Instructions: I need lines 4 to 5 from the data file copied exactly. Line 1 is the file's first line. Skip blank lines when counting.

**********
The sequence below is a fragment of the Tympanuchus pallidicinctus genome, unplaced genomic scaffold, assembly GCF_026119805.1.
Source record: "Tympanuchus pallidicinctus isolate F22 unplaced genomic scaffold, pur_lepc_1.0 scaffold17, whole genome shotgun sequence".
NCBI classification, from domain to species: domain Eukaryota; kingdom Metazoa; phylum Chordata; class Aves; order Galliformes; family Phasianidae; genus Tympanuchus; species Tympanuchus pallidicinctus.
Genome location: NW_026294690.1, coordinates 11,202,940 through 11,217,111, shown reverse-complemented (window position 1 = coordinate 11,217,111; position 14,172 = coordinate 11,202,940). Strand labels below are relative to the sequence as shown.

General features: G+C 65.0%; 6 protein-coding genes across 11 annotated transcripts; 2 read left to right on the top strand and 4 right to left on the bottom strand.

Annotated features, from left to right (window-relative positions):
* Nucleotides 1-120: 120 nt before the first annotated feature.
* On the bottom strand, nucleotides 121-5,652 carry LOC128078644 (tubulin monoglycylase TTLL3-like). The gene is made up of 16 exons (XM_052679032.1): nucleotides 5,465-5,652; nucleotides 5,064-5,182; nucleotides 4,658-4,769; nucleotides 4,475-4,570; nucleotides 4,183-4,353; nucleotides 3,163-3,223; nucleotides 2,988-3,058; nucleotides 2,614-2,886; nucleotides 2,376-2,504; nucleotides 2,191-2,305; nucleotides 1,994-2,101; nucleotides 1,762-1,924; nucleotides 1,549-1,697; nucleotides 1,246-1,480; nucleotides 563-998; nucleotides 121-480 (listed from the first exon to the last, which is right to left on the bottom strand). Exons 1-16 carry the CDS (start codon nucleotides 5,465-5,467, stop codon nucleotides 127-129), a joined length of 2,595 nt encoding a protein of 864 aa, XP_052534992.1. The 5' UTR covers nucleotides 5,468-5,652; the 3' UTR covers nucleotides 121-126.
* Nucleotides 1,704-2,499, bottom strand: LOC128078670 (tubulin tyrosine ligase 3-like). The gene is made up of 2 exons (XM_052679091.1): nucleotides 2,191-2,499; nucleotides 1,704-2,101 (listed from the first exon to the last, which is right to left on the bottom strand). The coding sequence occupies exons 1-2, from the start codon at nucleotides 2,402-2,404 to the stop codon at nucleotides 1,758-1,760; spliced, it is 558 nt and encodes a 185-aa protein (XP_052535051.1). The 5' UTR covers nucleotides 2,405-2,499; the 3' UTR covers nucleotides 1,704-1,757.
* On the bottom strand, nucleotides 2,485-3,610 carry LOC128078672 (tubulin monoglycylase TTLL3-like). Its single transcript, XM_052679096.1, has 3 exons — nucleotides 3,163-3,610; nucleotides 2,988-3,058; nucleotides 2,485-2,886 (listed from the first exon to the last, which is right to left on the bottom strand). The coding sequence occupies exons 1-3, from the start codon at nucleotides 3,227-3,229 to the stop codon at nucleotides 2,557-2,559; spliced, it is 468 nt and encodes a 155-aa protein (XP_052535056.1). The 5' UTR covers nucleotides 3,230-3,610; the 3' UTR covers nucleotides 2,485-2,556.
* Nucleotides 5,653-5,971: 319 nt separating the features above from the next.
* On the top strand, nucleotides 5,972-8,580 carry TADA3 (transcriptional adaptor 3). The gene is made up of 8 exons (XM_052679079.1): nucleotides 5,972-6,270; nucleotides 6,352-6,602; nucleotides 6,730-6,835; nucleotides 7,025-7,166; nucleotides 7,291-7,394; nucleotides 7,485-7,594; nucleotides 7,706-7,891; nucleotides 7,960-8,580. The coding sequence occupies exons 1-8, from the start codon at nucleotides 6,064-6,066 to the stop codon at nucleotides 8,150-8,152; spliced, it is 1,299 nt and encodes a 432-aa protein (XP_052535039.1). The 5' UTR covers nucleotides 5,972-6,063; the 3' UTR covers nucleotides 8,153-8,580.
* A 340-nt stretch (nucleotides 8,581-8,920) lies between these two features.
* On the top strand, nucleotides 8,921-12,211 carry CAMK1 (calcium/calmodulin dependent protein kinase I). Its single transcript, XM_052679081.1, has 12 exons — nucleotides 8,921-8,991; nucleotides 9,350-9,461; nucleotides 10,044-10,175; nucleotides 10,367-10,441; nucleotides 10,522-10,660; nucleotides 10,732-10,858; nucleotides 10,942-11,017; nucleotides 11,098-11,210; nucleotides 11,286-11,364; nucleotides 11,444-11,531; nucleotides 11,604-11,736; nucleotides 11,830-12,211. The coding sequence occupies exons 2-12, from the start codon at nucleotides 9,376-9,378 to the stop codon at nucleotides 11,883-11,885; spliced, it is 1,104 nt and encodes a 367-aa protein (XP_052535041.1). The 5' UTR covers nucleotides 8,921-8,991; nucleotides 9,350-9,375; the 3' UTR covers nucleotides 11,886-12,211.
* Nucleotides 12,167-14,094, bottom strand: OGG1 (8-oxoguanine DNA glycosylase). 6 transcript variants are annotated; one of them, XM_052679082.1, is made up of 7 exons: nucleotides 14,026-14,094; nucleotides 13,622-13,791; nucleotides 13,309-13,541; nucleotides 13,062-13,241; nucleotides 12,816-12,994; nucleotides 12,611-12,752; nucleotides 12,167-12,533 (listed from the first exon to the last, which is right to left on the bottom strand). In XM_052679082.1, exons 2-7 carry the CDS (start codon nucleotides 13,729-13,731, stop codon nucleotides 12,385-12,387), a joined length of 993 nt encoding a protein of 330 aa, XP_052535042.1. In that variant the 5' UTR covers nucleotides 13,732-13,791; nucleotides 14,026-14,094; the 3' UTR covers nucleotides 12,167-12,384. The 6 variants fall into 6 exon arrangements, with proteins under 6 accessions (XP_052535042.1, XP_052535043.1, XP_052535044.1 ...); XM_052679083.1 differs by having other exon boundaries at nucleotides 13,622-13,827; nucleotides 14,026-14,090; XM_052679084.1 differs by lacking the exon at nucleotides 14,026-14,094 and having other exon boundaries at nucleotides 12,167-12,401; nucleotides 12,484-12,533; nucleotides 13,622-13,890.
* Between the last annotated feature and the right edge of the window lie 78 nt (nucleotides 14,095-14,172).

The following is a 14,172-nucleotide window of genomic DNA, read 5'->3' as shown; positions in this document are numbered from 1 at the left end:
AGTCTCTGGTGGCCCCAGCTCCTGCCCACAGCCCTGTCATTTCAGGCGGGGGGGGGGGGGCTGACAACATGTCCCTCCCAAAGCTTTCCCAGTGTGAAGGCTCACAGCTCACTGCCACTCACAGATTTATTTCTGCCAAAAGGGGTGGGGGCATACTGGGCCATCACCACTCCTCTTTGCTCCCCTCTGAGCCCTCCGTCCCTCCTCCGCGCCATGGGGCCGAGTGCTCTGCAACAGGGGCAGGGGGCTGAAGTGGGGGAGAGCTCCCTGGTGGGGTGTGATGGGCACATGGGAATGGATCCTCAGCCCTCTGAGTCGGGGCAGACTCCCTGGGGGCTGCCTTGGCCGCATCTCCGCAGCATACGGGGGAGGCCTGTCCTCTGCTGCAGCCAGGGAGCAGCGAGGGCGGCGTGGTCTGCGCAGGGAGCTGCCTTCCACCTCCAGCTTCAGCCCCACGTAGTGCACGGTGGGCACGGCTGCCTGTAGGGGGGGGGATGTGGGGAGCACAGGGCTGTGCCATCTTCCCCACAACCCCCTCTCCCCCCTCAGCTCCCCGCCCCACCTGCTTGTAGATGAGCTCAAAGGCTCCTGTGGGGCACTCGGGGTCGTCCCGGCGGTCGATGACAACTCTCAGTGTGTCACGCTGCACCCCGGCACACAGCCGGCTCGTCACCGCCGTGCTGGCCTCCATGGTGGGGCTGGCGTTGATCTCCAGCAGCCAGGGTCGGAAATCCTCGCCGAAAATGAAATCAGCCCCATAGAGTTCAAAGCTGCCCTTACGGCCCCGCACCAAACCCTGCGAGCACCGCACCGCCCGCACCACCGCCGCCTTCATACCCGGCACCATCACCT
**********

Genome location: NW_026294690.1, coordinates 11,202,940 through 11,217,111, shown reverse-complemented (window position 1 = coordinate 11,217,111; position 14,172 = coordinate 11,202,940). Strand labels below are relative to the sequence as shown.

General features: G+C 65.0%; 6 protein-coding genes across 11 annotated transcripts; 2 read left to right on the top strand and 4 right to left on the bottom strand.